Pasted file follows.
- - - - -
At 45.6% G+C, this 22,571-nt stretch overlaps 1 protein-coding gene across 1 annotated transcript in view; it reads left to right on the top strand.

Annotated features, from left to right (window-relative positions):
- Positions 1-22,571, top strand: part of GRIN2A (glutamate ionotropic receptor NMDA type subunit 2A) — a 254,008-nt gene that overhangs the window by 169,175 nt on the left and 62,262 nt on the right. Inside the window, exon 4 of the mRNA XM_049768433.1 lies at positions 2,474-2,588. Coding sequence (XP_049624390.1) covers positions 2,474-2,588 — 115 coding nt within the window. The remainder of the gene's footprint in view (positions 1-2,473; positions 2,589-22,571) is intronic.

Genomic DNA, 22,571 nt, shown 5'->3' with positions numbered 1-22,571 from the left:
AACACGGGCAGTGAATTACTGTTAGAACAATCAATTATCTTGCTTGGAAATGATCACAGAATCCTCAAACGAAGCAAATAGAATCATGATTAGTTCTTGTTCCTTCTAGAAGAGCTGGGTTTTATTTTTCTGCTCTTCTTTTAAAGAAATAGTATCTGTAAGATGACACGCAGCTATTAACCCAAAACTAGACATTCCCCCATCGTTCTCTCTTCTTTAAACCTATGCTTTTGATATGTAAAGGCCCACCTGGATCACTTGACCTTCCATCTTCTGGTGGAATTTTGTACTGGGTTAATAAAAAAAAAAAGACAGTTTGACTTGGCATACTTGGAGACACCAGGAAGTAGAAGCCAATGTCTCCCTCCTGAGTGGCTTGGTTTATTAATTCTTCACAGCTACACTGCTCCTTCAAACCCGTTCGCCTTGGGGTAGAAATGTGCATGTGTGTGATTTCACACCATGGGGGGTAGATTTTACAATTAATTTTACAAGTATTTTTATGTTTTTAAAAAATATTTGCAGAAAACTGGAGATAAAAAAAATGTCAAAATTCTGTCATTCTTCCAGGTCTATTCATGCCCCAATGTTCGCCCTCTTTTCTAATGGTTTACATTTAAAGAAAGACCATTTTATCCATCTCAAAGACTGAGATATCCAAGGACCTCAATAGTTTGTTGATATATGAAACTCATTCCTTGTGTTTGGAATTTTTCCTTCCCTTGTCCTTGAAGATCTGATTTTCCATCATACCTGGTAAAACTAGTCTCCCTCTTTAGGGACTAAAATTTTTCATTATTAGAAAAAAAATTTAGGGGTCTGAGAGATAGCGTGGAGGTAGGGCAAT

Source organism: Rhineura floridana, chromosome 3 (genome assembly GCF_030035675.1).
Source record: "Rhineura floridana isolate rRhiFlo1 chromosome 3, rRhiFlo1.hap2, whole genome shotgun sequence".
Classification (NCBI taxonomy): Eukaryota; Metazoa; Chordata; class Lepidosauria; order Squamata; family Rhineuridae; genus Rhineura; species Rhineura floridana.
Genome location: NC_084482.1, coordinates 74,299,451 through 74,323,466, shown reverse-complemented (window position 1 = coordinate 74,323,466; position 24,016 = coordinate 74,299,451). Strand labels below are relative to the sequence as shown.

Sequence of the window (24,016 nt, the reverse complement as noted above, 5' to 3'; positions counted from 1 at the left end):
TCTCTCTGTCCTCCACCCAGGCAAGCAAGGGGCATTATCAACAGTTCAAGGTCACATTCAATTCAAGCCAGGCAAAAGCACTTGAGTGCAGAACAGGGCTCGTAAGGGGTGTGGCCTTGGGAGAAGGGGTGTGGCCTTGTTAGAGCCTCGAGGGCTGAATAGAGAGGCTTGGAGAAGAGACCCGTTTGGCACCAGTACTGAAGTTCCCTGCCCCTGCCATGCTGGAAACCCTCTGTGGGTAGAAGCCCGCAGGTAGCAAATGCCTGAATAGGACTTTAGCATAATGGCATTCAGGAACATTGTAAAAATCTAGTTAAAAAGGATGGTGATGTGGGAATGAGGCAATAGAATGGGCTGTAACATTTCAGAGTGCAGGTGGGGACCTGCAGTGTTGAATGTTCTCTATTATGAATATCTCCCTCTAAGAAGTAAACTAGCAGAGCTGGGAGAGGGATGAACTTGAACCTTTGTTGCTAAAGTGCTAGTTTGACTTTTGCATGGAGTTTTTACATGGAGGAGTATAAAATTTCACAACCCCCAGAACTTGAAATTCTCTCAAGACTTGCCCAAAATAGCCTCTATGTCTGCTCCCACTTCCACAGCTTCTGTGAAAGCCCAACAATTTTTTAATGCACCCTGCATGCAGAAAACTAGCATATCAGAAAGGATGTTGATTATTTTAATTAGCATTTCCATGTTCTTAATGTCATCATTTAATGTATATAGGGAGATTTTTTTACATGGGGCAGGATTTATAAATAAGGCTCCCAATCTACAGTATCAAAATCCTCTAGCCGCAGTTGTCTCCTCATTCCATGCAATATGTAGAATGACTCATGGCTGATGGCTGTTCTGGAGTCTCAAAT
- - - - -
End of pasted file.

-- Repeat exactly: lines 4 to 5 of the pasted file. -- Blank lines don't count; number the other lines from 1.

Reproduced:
Genomic DNA, 22,571 nt, shown 5'->3' with positions numbered 1-22,571 from the left:
AACACGGGCAGTGAATTACTGTTAGAACAATCAATTATCTTGCTTGGAAATGATCACAGAATCCTCAAACGAAGCAAATAGAATCATGATTAGTTCTTGTTCCTTCTAGAAGAGCTGGGTTTTATTTTTCTGCTCTTCTTTTAAAGAAATAGTATCTGTAAGATGACACGCAGCTATTAACCCAAAACTAGACATTCCCCCATCGTTCTCTCTTCTTTAAACCTATGCTTTTGATATGTAAAGGCCCACCTGGATCACTTGACCTTCCATCTTCTGGTGGAATTTTGTACTGGGTTAATAAAAAAAAAAAGACAGTTTGACTTGGCATACTTGGAGACACCAGGAAGTAGAAGCCAATGTCTCCCTCCTGAGTGGCTTGGTTTATTAATTCTTCACAGCTACACTGCTCCTTCAAACCCGTTCGCCTTGGGGTAGAAATGTGCATGTGTGTGATTTCACACCATGGGGGGTAGATTTTACAATTAATTTTACAAGTATTTTTATGTTTTTAAAAAATATTTGCAGAAAACTGGAGATAAAAAAAATGTCAAAATTCTGTCATTCTTCCAGGTCTATTCATGCCCCAATGTTCGCCCTCTTTTCTAATGGTTTACATTTAAAGAAAGACCATTTTATCCATCTCAAAGACTGAGATATCCAAGGACCTCAATAGTTTGTTGATATATGAAACTCATTCCTTGTGTTTGGAATTTTTCCTTCCCTTGTCCTTGAAGATCTGATTTTCCATCATACCTGGTAAAACTAGTCTCCCTCTTTAGGGACTAAAATTTTTCATTATTAGAAAAAAAATTTAGGGGTCTGAGAGATAGCGTGGAGGTAGGGCAAT